George Washington Carver High School students Alicia Hernandez, Nyla Jones, and Brandon Chu initiated a project that aims to raise awareness about declining pollinator populations well as establish habitat and nectar sources for native bees. The group grew pollinator- friendly plant species from seed to establish gardens and to give plant starts to members of their community. A brochure that discusses the importance of pollinators, the benefits of the species chosen, and tips for plant care will accompany the plants they distribute. Caring for Our Watersheds funding from Nutrien helped the group purchase materials needed for planting and outreach.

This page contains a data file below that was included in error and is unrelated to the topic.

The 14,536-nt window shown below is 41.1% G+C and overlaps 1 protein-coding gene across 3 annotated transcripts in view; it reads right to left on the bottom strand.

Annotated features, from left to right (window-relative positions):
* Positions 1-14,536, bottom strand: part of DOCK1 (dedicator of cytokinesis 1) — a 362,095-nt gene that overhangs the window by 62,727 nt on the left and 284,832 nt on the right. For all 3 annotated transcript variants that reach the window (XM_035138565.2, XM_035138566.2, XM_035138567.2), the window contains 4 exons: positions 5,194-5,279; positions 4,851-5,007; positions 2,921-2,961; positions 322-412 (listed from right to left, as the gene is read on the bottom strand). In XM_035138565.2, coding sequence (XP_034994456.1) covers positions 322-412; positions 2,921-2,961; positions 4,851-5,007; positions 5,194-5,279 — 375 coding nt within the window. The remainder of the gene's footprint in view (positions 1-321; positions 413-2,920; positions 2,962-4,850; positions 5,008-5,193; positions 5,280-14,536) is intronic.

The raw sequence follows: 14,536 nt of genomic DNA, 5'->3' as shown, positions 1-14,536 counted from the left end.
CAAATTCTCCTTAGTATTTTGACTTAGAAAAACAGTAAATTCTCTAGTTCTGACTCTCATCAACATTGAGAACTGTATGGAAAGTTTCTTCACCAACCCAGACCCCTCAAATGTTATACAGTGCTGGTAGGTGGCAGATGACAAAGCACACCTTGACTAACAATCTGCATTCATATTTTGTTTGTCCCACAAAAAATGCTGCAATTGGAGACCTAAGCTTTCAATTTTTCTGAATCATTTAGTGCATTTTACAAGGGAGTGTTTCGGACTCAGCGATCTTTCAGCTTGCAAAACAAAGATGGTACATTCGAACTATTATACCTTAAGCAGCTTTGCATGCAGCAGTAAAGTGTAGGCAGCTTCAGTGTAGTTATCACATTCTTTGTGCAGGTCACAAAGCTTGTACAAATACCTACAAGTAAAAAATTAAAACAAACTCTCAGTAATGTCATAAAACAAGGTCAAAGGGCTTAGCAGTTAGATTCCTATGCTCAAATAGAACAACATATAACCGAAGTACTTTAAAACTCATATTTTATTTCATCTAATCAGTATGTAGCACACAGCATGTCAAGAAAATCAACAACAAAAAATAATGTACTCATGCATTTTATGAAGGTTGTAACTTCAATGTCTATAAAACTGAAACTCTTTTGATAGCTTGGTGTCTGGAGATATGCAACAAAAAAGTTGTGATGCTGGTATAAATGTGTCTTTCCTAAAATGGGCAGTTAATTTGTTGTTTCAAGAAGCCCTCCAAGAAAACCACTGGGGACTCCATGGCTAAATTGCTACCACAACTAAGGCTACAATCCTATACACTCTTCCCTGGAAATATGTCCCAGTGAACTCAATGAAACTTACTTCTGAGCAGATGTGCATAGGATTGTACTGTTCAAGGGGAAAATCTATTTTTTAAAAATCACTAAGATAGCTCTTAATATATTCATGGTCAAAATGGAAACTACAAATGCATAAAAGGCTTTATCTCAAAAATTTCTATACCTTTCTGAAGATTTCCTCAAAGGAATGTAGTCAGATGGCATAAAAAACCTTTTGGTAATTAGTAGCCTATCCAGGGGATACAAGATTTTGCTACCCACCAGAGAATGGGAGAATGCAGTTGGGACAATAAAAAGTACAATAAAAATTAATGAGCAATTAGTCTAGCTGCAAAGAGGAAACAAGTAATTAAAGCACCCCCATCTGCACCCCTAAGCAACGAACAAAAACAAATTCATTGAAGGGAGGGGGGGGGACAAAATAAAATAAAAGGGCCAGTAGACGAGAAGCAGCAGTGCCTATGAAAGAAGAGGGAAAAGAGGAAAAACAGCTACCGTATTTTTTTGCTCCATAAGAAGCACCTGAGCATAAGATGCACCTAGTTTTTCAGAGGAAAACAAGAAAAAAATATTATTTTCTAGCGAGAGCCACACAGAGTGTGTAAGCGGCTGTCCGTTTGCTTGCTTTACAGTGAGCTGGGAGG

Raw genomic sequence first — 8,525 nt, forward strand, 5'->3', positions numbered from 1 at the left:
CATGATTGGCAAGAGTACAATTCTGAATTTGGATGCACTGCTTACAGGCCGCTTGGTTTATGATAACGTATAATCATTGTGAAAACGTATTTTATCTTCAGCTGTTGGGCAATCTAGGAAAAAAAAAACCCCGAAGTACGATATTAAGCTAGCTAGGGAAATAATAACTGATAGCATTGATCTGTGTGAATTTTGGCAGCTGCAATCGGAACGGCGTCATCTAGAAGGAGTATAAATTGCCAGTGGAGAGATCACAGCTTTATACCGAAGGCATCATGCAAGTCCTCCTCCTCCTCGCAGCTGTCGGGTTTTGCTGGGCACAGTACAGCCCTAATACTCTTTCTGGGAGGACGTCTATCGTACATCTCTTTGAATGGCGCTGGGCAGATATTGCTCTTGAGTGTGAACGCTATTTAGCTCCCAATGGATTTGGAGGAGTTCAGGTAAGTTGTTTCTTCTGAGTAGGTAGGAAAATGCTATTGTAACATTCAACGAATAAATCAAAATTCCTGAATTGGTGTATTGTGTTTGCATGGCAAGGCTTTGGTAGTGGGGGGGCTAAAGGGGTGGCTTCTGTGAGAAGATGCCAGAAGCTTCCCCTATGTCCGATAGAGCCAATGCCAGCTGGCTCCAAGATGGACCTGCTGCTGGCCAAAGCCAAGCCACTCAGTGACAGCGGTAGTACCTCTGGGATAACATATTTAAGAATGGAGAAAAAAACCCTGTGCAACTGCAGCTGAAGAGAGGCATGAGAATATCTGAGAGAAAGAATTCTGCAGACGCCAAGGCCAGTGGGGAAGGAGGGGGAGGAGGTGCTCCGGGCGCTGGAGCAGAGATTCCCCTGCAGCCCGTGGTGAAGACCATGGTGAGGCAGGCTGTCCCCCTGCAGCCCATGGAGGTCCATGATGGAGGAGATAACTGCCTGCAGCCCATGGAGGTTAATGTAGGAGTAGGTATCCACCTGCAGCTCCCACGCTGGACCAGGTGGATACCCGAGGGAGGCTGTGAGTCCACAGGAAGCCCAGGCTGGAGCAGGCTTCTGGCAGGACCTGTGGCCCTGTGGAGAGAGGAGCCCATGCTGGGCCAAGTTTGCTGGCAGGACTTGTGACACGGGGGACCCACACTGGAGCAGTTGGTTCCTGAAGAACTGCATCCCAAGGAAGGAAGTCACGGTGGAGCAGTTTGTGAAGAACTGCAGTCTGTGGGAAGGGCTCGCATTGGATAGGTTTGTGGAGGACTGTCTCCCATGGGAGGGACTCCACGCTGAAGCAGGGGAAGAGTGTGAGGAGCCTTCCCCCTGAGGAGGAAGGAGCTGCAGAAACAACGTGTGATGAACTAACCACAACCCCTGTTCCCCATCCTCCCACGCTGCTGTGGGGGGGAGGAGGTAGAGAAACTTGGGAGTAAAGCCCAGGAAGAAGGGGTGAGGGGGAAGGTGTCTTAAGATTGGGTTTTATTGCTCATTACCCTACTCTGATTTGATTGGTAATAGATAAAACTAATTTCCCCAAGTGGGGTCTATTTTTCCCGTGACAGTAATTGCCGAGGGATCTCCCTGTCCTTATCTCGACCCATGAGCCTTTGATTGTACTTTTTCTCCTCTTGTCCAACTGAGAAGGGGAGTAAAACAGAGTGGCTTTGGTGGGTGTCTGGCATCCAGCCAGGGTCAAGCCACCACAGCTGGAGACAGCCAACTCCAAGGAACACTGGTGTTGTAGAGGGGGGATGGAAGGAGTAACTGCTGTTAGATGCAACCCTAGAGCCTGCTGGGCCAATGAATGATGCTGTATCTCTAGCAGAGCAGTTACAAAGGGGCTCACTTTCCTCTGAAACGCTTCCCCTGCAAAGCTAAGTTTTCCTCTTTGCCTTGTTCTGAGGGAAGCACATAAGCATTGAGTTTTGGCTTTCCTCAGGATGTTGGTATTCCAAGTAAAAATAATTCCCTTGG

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Lincoln Village Clean-Up Project

2021, Sacramento, CA, USA

When George Washington Carver High School students Imani Stroman-Valdez, Nyah Parker, Andrey Sasevich, Max Musacchia were planning their Caring for Our Watersheds project, they knew they wanted to complete a stewardship project close to their high school. They identified the Lincoln Village Community Park and the adjacent Neil Orchard Senior Activities Center as an area that could use some attention and care. The students planned and conducted a litter clean-up event at the park and center. 

In addition, they identified areas to place 2 low-maintenance continuous composters, to reduce organic waste in the trash bins. The compost created would be used to enrich the soil in the flower beds around the Center.  While the group is awaiting approval for the placement of the composters, they were able to complete the clean-up and be stewards of a park quite close to home and their school community.

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Addressing Food Insecurity

2021, Sacramento, CA, USA